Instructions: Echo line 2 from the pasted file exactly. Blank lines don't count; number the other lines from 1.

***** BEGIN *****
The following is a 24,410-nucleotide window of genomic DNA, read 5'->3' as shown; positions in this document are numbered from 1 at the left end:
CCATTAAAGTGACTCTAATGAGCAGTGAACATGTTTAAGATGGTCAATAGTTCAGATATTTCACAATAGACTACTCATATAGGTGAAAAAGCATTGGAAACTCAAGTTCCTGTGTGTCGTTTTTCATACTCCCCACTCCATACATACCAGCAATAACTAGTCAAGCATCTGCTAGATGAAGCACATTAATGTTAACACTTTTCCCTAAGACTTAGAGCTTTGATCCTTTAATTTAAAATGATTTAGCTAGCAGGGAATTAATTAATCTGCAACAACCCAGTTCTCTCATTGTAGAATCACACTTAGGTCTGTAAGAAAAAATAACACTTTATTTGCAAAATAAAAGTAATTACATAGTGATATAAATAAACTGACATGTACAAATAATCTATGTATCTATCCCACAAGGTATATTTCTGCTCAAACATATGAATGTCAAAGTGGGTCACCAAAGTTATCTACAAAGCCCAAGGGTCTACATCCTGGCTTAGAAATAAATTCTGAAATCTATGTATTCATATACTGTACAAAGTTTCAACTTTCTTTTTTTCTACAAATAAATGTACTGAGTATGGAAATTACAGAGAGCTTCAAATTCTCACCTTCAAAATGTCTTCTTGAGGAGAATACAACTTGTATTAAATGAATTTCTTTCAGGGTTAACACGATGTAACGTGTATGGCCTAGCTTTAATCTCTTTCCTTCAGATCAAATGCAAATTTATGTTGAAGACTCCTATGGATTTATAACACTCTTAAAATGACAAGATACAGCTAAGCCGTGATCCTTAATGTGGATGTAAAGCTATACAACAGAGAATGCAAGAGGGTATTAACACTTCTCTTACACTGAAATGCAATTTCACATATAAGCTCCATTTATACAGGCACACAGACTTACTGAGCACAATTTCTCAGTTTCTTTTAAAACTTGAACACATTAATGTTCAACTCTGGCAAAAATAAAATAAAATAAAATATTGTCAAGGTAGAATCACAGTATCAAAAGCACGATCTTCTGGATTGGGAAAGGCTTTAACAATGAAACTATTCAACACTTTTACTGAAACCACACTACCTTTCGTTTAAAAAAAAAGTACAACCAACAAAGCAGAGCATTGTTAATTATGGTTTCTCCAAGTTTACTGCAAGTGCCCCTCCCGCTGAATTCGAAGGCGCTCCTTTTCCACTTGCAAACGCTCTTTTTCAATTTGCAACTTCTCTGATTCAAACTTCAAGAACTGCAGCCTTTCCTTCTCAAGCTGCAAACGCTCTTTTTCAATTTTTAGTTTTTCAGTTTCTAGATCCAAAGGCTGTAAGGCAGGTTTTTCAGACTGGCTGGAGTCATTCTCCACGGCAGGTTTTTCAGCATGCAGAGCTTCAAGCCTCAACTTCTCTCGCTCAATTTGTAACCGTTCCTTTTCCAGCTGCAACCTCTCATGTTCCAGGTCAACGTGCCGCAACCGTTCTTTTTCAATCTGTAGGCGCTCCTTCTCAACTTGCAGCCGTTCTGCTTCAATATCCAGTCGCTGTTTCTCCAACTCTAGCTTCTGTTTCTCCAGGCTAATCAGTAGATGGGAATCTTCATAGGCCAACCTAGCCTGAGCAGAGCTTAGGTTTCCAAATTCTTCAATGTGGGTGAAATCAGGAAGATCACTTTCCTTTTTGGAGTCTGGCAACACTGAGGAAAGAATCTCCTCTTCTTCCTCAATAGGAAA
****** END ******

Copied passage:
CCATTAAAGTGACTCTAATGAGCAGTGAACATGTTTAAGATGGTCAATAGTTCAGATATTTCACAATAGACTACTCATATAGGTGAAAAAGCATTGGAAACTCAAGTTCCTGTGTGTCGTTTTTCATACTCCCCACTCCATACATACCAGCAATAACTAGTCAAGCATCTGCTAGATGAAGCACATTAATGTTAACACTTTTCCCTAAGACTTAGAGCTTTGATCCTTTAATTTAAAATGATTTAGCTAGCAGGGAATTAATTAATCTGCAACAACCCAGTTCTCTCATTGTAGAATCACACTTAGGTCTGTAAGAAAAAATAACACTTTATTTGCAAAATAAAAGTAATTACATAGTGATATAAATAAACTGACATGTACAAATAATCTATGTATCTATCCCACAAGGTATATTTCTGCTCAAACATATGAATGTCAAAGTGGGTCACCAAAGTTATCTACAAAGCCCAAGGGTCTACATCCTGGCTTAGAAATAAATTCTGAAATCTATGTATTCATATACTGTACAAAGTTTCAACTTTCTTTTTTTCTACAAATAAATGTACTGAGTATGGAAATTACAGAGAGCTTCAAATTCTCACCTTCAAAATGTCTTCTTGAGGAGAATACAACTTGTATTAAATGAATTTCTTTCAGGGTTAACACGATGTAACGTGTATGGCCTAGCTTTAATCTCTTTCCTTCAGATCAAATGCAAATTTATGTTGAAGACTCCTATGGATTTATAACACTCTTAAAATGACAAGATACAGCTAAGCCGTGATCCTTAATGTGGATGTAAAGCTATACAACAGAGAATGCAAGAGGGTATTAACACTTCTCTTACACTGAAATGCAATTTCACATATAAGCTCCATTTATACAGGCACACAGACTTACTGAGCACAATTTCTCAGTTTCTTTTAAAACTTGAACACATTAATGTTCAACTCTGGCAAAAATAAAATAAAATAAAATATTGTCAAGGTAGAATCACAGTATCAAAAGCACGATCTTCTGGATTGGGAAAGGCTTTAACAATGAAACTATTCAACACTTTTACTGAAACCACACTACCTTTCGTTTAAAAAAAAAGTACAACCAACAAAGCAGAGCATTGTTAATTATGGTTTCTCCAAGTTTACTGCAAGTGCCCCTCCCGCTGAATTCGAAGGCGCTCCTTTTCCACTTGCAAACGCTCTTTTTCAATTTGCAACTTCTCTGATTCAAACTTCAAGAACTGCAGCCTTTCCTTCTCAAGCTGCAAACGCTCTTTTTCAATTTTTAGTTTTTCAGTTTCTAGATCCAAAGGCTGTAAGGCAGGTTTTTCAGACTGGCTGGAGTCATTCTCCACGGCAGGTTTTTCAGCATGCAGAGCTTCAAGCCTCAACTTCTCTCGCTCAATTTGTAACCGTTCCTTTTCCAGCTGCAACCTCTCATGTTCCAGGTCAACGTGCCGCAACCGTTCTTTTTCAATCTGTAGGCGCTCCTTCTCAACTTGCAGCCGTTCTGCTTCAATATCCAGTCGCTGTTTCTCCAACTCTAGCTTCTGTTTCTCCAGGCTAATCAGTAGATGGGAATCTTCATAGGCCAACCTAGCCTGAGCAGAGCTTAGGTTTCCAAATTCTTCAATGTGGGTGAAATCAGGAAGATCACTTTCCTTTTTGGAGTCTGGCAACACTGAGGAAAGAATCTCCTCTTCTTCCTCAATAGGAAA